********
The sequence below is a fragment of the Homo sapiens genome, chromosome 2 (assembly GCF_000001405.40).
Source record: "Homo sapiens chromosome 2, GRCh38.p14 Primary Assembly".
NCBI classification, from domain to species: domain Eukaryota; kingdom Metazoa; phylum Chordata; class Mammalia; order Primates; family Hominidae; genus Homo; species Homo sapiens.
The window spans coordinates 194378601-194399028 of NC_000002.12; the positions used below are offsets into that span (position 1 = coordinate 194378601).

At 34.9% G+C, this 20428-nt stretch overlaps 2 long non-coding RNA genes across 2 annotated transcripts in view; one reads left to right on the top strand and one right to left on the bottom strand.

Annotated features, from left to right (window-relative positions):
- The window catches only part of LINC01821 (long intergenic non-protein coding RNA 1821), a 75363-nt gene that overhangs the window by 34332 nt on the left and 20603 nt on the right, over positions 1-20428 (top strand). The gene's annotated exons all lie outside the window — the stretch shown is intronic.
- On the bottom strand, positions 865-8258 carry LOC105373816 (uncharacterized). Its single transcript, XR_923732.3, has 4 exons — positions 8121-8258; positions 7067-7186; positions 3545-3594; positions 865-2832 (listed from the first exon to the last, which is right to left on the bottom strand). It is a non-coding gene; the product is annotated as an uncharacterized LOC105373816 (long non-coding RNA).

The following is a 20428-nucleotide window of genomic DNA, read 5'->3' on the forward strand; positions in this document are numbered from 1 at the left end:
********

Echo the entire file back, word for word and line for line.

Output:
The sequence below is a fragment of the Homo sapiens genome, chromosome 2 (assembly GCF_000001405.40).
Source record: "Homo sapiens chromosome 2, GRCh38.p14 Primary Assembly".
NCBI classification, from domain to species: domain Eukaryota; kingdom Metazoa; phylum Chordata; class Mammalia; order Primates; family Hominidae; genus Homo; species Homo sapiens.
The window spans coordinates 194378601-194399028 of NC_000002.12; the positions used below are offsets into that span (position 1 = coordinate 194378601).

At 34.9% G+C, this 20428-nt stretch overlaps 2 long non-coding RNA genes across 2 annotated transcripts in view; one reads left to right on the top strand and one right to left on the bottom strand.

Annotated features, from left to right (window-relative positions):
- The window catches only part of LINC01821 (long intergenic non-protein coding RNA 1821), a 75363-nt gene that overhangs the window by 34332 nt on the left and 20603 nt on the right, over positions 1-20428 (top strand). The gene's annotated exons all lie outside the window — the stretch shown is intronic.
- On the bottom strand, positions 865-8258 carry LOC105373816 (uncharacterized). Its single transcript, XR_923732.3, has 4 exons — positions 8121-8258; positions 7067-7186; positions 3545-3594; positions 865-2832 (listed from the first exon to the last, which is right to left on the bottom strand). It is a non-coding gene; the product is annotated as an uncharacterized LOC105373816 (long non-coding RNA).

The following is a 20428-nucleotide window of genomic DNA, read 5'->3' on the forward strand; positions in this document are numbered from 1 at the left end: